Placki (the plural of placek) are any sort of flat cakes usually round in shape – baked or fried – sweet or savoury.
These fried potato pancakes are so wonderful and although they take a bit of time to prepare it is worth it.
I tend to make these in the winter months as they are best made with older starchy potatoes.
They are best eaten straight from the frying pan – more a family dish than fine dining.
They should be thin and slightly crispy at the edges.
My father said he used to have them for breakfast in Poland.
My mother served them with fried eggs and bacon; one of my aunties serves them with curd cheese and chopped spring onions or with sour cream, in some parts of Poland they are eaten with sugar or jam!
I think this recipe crossed the Atlantic and is one of the origins of Hash Browns – but I prefer these!
In Poland a large breakfast size plate pancake topped with gulasz – goulash is known as –
placek po węgiersku – Hungarian pancake.
4 large starchy potatoes such as King Edward or Maris Piper.
1 medium or large onion
1 egg or just the egg yolk
salt & pepper
oil for frying
Peel the potatoes then grate them using the fine size of the grater into a large bowl, this is the part that takes time – I have tried using the coarse grate but they are not as good.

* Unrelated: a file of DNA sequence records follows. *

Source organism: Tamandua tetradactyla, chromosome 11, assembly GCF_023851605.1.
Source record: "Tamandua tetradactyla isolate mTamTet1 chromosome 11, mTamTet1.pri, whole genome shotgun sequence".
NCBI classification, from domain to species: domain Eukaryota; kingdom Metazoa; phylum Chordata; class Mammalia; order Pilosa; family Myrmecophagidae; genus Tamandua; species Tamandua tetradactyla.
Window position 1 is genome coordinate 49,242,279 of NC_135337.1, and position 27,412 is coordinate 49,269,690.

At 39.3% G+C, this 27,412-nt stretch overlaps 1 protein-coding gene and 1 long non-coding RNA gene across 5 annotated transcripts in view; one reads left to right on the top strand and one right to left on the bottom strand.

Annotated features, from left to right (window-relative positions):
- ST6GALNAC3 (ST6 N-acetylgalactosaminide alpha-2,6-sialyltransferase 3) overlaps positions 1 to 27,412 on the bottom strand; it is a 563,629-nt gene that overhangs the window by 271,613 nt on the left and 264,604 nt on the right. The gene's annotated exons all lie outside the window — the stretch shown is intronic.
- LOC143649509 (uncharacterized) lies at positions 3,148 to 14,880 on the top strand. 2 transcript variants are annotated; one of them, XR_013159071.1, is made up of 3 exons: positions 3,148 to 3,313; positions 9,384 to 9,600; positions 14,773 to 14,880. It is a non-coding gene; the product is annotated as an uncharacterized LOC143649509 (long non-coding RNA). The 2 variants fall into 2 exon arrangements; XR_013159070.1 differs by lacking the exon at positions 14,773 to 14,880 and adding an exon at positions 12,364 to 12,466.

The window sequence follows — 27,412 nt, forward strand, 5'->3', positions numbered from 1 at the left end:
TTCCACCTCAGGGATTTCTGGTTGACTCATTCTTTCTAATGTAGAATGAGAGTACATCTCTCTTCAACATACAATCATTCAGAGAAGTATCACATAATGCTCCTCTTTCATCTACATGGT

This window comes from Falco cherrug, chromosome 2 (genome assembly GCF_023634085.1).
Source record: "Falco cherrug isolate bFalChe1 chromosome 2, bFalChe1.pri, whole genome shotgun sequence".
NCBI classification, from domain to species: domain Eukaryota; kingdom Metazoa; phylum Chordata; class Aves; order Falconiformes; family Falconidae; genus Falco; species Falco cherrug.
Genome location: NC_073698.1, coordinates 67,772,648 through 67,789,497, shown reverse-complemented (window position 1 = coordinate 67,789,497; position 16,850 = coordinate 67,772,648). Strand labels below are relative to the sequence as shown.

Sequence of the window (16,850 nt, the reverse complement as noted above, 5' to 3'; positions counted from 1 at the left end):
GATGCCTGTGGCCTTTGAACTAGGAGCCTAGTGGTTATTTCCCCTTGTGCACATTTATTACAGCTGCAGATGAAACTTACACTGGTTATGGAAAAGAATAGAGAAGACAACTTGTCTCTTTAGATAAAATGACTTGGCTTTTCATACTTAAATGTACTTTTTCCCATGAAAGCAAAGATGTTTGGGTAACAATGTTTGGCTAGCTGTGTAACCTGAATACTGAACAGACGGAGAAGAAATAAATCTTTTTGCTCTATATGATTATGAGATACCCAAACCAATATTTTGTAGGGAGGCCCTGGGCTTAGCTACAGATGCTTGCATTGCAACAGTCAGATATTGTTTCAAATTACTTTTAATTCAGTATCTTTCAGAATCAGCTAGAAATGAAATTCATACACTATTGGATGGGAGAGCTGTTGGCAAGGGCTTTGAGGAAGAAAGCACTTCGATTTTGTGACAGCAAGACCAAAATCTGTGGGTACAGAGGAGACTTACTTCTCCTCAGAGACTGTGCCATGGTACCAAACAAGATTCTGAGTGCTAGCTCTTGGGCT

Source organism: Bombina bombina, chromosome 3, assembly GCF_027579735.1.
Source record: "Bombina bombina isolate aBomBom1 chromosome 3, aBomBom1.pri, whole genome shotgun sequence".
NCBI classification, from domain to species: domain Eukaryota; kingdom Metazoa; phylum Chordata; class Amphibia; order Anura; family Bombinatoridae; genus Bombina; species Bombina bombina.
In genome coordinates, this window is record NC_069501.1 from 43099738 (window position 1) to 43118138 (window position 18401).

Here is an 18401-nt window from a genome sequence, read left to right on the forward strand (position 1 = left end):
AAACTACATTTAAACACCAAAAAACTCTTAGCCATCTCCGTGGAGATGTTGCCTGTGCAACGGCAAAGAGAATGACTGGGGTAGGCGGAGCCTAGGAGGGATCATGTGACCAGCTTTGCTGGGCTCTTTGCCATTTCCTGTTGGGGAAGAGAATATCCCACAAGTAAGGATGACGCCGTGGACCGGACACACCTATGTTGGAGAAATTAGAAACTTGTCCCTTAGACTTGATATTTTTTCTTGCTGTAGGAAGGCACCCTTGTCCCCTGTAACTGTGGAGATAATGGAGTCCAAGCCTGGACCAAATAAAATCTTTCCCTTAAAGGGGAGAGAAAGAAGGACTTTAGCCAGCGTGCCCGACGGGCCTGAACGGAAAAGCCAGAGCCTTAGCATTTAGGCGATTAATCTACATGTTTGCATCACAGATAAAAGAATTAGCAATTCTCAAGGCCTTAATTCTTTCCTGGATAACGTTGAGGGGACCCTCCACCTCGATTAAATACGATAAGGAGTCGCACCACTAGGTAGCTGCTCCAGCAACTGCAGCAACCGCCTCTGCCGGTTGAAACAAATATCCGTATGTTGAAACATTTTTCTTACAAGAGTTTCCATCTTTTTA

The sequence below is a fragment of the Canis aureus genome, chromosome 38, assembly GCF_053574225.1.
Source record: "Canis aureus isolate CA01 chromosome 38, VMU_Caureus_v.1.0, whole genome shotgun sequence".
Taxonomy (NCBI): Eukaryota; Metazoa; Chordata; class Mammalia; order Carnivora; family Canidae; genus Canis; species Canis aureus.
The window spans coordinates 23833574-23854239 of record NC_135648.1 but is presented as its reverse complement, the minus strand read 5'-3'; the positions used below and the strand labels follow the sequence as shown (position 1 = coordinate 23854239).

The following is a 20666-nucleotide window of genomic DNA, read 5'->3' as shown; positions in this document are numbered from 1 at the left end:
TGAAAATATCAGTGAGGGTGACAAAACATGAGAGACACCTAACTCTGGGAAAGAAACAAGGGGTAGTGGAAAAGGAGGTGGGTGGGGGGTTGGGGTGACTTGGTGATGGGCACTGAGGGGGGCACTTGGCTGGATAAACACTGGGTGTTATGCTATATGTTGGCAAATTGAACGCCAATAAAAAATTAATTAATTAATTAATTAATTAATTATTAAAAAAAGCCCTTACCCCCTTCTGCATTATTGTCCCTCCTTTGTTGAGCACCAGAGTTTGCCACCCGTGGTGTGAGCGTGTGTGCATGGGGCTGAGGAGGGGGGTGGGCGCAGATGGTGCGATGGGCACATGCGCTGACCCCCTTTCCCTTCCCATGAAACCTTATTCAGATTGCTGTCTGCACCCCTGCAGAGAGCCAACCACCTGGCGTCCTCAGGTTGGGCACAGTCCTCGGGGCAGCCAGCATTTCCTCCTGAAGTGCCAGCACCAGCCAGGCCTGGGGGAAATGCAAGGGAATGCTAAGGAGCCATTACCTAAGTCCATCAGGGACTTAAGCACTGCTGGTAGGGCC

Leave to stand for a few minutes and the water from the potatoes will rise to the surface. If the potatoes are very watery pour of some of the water. The easiest way is to tip up the bowl slightly over the sink and hold down the potatoes with the palm of your hand.
Peel the onion and also fine grate it and add to the potatoes. This is the part that would often result in the grating of my knuckles as I tried to use every last bit of onion – I now often use some form of electrical mini-chopper to get a pulp of onion.
Add the egg, salt & pepper.
Add enough plain flour so that the mixture is thick.
Heat some oil in a frying pan, a thick cast iron one is ideal, place large spoonfuls of the mixture onto the hot oil and flatten them out with the spoon or spatula. A pan should be able to hold 3 or 4. Fry till golden on both sides. They should be thin and slightly crispy at the edges.
Do not have the pan too hot or they will burn on the outside and be raw in the centre.
Do not have the pan too cool or they will end up too greasy and not crispy.
Serve immediately or keep them warm in the oven on a low heat whilst you make more.